The educational program for the Primary level at the Greensboro Montessori School is distinguished by a core curriculum where each child acquires and applies a breadth of skills during a three-year learning cycle. Well-planned lessons are presented in a carefully prepared educational environment filled with specifically- designed, age-appropriate materials. The trained, skilled teacher creates opportunities for individual children in a mixed-age community. The children learn and achieve at a rate which meets their particular needs and allows their talents to emerge. The primary program encourages the young child to explore, to cooperate, and to attain academic and social independence. The acquired skills are intended to prepare each child not only for success at the next academic level, but also for success in life.
Practical Life exercises instill skills in caring for oneself, for others, and for the environment. Activities include many of the tasks children see as part of the daily routine in their home as well as lessons in the social graces and courtesy. Through these tasks children develop muscular coordination, skills of independence and focus their attention in activity that promotes concentration and attention to details.
Building concentration and fine motor skills
Sensorial exercises promote the development of the senses and the building of skills in discrimination, observation and descriptive language. Children develop cognitive skills by learning to order and classify their impressions through activities in touch, sight, taste, smell, listening and exploring the physical properties of their environment. Sensorial exercises lay the foundation for introduction to mathematical concepts.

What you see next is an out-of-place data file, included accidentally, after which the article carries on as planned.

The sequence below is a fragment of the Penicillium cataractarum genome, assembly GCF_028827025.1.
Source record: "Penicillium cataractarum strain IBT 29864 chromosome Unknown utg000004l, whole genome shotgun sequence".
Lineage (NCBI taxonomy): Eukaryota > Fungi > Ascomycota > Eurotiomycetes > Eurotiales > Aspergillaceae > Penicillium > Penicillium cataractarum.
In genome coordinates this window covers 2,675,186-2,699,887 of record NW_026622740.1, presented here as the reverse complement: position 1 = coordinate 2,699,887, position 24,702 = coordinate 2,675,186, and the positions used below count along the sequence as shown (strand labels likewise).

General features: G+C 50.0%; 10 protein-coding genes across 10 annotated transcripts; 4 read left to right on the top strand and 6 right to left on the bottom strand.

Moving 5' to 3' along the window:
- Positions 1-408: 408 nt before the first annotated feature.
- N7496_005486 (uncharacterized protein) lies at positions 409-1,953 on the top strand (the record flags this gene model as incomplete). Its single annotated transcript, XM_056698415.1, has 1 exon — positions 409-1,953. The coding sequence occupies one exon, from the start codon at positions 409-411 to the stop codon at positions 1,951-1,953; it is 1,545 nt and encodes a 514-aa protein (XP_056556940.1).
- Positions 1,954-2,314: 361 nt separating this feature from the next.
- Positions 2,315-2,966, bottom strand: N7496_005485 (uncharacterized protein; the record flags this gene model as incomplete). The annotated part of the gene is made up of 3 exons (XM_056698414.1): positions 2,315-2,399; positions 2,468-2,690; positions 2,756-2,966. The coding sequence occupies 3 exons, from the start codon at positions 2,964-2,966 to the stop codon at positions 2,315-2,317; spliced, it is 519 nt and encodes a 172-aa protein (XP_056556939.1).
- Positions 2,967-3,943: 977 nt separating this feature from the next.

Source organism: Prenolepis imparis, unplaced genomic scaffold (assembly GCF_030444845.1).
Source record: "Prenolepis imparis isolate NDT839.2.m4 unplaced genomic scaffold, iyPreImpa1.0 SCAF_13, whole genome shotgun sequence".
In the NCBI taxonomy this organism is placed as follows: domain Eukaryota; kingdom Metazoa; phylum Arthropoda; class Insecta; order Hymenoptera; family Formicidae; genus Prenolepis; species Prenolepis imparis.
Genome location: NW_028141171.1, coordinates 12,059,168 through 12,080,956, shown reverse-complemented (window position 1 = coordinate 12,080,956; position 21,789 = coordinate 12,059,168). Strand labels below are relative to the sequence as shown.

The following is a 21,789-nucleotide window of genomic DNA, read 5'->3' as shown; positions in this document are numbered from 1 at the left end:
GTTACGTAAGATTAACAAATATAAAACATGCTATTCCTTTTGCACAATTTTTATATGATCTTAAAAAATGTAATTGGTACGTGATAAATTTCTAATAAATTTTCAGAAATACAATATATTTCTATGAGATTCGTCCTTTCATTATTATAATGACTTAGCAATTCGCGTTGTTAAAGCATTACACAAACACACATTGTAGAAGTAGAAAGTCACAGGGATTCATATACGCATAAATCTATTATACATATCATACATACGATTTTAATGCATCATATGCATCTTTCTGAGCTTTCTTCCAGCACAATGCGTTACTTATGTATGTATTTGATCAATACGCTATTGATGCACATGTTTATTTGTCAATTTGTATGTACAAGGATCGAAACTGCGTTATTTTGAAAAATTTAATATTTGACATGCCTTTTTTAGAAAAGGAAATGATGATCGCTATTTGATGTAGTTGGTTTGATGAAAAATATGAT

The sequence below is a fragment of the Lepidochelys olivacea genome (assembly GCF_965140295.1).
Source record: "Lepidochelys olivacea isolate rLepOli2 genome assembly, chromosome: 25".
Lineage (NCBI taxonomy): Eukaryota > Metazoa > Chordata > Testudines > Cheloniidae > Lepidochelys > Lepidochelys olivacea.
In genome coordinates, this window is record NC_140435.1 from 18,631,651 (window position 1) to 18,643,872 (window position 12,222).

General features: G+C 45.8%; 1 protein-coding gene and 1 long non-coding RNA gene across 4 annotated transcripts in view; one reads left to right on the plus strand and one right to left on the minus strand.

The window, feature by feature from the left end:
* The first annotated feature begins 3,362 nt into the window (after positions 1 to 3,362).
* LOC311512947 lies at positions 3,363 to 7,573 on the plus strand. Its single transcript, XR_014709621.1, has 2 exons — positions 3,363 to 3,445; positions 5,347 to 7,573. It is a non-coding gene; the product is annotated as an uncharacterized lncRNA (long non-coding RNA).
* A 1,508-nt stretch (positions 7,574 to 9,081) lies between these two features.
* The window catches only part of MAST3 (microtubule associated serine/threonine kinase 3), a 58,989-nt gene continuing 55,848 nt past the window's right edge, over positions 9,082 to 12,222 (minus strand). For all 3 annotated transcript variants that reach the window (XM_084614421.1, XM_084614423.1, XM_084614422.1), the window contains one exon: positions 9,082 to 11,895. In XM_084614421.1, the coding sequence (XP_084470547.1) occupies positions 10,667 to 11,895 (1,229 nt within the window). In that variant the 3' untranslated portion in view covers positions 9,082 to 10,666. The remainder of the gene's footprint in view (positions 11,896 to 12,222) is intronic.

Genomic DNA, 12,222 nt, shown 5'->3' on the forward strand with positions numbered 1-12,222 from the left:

The mathematics curriculum in the Primary classroom invites children to follow their
own path to abstraction through repetition of tasks of their own interest. Children use movement to carry out tasks leading to optimal understanding of concepts rather than the rote memorization methods so often used in more conventional education. Children are developing their mathematical mind through sensorial and practical life materials long before they ever feel they are “doing math.” When they do begin to practice the concepts of mathematics, it is through a variety of learning styles and a variety of materials. Children are able to approach math in a style that is optimal to their individual needs, which include visual, kinesthetic, aural or a combination of all three learning styles.
The curriculum spans over three years and includes the following areas:
- Logical Quantification
- 0-10 Activities
- Decimal System, place value
- Linear Counting
- Addition, Multiplication, Subtraction, Division
- Measurement: dimension and time
The Montessori activities build skills in sound discrimination, prepare the hand for writing, encourage the development of written expression and lay a foundation of phonetic skills that prepare the child for reading. Students begin with the pre-reading skills of opposites, parts of a whole, and rhyming with objects, pictures, songs, games, and pictures books. Children practice with sounds using the sandpaper letters in one-on-one or small group lessons. Over the course of three years students become emerging readers, practice handwriting skills, write with movable letters, and are even introduced to oral presentation skills with short projects.